19 July 2010
Slope of Hope
Understanding Robert Prechter's 'Slope of Hope'
Almost everybody who follows financial markets has heard about climbing the "wall of worry": the time when prices head up bullishly, but no one quite believes in the rally, so there's more worry about a fall than a rise.
What's the opposite condition in the market?
Bob Prechter named it the "slope of hope," meaning that as prices head down, no one wants to believe the market really has turned bearish, so there's more hope for a rise than fear of a fall.
The market has been rising recently, following a bearish decline from late April through the end of June, which makes now the perfect time to learn more about the slope of hope.
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Excerpted from The Elliott Wave Theorist by Robert Prechter, published June 18, 2010
According to polls, economists are virtually unanimous in the view that the “Great Recession” is over and a recovery is in progress, even though “full employment will take time,” etc. Yet mortgage writing has just plunged to a new low for the cycle (see Figure 1), and housing starts and permits just had their biggest percentage monthly drop since January 1991, which was at the end of a Primary-degree recession. But the latest “recession” supposedly ended a year ago. How can housing activity make new lows this far into a recovery? The answer is in the subtitle to Conquer the Crash, which includes the word depression. The subtleties in economic performance continue to suggest that it “was” not a “recession.” It is a depression, moving forward, in punctuated fashion, slowly but inexorably.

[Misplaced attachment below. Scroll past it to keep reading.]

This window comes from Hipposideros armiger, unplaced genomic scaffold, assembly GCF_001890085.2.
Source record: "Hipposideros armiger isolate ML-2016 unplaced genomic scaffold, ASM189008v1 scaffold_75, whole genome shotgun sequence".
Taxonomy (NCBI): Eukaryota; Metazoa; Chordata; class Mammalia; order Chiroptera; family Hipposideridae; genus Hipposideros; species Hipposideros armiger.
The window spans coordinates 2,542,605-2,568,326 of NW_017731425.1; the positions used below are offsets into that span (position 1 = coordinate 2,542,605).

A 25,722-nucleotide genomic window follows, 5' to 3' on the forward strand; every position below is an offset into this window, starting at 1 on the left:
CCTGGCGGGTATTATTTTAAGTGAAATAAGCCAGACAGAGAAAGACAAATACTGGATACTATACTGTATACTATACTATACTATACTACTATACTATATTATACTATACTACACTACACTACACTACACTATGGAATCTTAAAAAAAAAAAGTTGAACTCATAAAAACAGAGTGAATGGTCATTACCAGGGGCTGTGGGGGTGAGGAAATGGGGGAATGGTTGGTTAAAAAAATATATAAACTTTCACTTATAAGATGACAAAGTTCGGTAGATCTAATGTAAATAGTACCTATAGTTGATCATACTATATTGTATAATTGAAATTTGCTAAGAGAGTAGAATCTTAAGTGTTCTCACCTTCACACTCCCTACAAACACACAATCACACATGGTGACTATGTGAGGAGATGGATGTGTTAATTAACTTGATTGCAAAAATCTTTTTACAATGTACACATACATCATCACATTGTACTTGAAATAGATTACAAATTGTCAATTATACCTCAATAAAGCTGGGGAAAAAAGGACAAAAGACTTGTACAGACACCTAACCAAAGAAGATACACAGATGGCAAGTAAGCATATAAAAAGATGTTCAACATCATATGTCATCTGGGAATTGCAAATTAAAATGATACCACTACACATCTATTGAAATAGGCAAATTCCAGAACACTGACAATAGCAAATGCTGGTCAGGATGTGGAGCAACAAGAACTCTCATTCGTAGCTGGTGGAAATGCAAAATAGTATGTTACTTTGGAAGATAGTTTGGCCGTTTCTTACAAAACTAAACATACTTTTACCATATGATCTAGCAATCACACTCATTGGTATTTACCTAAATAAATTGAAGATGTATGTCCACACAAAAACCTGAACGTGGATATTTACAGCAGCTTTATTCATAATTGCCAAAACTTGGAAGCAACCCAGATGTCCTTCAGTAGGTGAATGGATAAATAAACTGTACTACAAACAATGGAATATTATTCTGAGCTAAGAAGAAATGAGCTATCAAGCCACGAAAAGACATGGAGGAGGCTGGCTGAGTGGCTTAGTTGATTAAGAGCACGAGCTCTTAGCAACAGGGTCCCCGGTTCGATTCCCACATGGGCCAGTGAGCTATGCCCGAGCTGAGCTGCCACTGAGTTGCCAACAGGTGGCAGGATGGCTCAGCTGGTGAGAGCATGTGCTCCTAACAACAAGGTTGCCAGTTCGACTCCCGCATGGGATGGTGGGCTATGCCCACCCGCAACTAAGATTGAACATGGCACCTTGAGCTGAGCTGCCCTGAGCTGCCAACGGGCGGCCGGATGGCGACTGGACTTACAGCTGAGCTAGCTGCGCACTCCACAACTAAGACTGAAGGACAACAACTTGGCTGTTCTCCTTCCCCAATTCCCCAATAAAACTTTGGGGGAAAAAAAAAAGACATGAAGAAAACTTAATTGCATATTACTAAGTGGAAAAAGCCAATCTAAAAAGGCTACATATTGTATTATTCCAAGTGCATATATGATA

Despite this outlook, keep in mind what The Elliott Wave Theorist said last month: “Even though the market is about to begin its greatest decline ever,the era of hope is not quite finished.” For as long as another year and a half, there will be rallies, fixes, hopes and reasons to believe in recovery. Our name for this phase of a bear market is the Slope of Hope. This portion of the decline lasts until the center of the wave, where investors stop estimating upside potential and start being concerned with downside potential. Economists in the aggregate will probably not recognize that a depression is in force until 2012 or perhaps beyond. That’s the year the 7.5-year cycle is due to roll over (see April 2010 issue). Stock prices should be much lower by then, but optimism will still dominate, and it will show up in the form of big rallies and repeated calls of a bottom.